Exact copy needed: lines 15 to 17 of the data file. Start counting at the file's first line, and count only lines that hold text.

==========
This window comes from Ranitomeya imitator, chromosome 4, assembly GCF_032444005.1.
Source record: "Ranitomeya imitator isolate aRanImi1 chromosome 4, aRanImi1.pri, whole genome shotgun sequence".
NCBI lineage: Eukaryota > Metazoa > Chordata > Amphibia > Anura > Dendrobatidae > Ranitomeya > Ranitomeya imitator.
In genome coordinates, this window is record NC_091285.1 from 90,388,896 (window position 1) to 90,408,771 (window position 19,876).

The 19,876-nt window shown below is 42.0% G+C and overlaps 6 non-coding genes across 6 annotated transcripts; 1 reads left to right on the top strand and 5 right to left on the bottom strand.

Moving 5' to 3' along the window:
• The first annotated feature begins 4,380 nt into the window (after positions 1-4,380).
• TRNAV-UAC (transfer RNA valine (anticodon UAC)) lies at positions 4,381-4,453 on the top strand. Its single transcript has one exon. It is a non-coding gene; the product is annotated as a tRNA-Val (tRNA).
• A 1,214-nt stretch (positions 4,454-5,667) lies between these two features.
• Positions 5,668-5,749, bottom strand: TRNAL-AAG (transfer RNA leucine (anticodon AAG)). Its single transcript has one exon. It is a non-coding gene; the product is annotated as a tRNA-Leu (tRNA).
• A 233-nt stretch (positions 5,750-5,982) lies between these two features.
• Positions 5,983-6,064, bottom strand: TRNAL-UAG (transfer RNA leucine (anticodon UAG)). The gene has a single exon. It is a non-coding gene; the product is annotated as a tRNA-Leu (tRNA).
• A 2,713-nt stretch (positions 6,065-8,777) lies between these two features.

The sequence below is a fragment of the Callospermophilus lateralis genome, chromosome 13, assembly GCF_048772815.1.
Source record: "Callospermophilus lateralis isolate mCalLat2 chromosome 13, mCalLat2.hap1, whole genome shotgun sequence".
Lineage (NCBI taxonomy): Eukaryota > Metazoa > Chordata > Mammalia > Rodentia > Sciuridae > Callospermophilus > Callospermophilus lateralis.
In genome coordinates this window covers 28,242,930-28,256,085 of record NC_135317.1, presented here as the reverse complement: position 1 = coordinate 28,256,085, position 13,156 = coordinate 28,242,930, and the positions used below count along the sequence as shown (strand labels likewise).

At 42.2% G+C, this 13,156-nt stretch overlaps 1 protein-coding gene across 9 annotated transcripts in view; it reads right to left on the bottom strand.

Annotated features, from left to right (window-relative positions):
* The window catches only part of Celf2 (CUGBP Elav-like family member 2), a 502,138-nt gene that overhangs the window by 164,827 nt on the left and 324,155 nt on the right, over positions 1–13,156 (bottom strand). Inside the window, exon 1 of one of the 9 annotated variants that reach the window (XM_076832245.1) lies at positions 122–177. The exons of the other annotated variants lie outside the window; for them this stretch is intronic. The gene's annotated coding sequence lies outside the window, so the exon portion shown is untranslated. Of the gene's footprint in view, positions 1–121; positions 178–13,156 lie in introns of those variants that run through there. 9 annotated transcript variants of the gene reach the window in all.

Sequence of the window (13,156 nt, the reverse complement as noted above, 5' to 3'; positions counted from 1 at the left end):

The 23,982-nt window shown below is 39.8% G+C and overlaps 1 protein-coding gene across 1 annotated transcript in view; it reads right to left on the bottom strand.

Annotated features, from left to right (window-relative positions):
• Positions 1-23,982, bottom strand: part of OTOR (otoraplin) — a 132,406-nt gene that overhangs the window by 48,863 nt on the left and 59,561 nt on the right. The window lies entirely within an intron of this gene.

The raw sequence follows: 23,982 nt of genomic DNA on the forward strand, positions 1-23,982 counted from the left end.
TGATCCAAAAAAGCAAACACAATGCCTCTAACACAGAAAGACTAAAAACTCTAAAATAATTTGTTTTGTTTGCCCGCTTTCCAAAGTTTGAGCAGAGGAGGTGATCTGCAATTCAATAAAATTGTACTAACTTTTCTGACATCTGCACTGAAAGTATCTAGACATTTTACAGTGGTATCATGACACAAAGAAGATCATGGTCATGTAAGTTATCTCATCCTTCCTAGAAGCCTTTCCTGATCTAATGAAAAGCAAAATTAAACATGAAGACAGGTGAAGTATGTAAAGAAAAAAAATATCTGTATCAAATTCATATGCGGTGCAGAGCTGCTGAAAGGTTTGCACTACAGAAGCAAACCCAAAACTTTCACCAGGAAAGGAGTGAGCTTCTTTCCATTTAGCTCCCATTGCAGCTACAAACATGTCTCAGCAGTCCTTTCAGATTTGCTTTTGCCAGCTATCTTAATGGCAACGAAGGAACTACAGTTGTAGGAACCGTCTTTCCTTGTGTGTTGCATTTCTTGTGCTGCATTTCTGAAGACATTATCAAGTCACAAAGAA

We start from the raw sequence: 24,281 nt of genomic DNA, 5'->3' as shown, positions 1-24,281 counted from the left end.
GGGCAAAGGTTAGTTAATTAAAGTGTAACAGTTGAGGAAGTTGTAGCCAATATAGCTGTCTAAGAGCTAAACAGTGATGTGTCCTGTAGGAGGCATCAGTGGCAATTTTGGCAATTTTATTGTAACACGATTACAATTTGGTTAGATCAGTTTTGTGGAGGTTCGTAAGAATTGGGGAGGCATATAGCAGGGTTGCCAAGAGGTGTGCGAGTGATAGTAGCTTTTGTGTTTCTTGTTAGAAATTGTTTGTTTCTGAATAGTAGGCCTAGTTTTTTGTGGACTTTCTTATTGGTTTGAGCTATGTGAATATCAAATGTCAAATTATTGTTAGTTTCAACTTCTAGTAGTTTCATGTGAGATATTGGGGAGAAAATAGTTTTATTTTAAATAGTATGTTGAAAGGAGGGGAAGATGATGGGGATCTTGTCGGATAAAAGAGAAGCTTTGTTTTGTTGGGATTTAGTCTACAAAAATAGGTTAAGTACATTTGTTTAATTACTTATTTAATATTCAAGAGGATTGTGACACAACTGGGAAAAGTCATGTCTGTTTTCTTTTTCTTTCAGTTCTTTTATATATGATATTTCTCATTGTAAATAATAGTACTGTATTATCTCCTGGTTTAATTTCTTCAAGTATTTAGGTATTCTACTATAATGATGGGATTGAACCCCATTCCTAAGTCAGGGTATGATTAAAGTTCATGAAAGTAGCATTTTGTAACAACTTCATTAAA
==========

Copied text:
Source record: "Callospermophilus lateralis isolate mCalLat2 chromosome 13, mCalLat2.hap1, whole genome shotgun sequence".
Lineage (NCBI taxonomy): Eukaryota > Metazoa > Chordata > Mammalia > Rodentia > Sciuridae > Callospermophilus > Callospermophilus lateralis.
In genome coordinates this window covers 28,242,930-28,256,085 of record NC_135317.1, presented here as the reverse complement: position 1 = coordinate 28,256,085, position 13,156 = coordinate 28,242,930, and the positions used below count along the sequence as shown (strand labels likewise).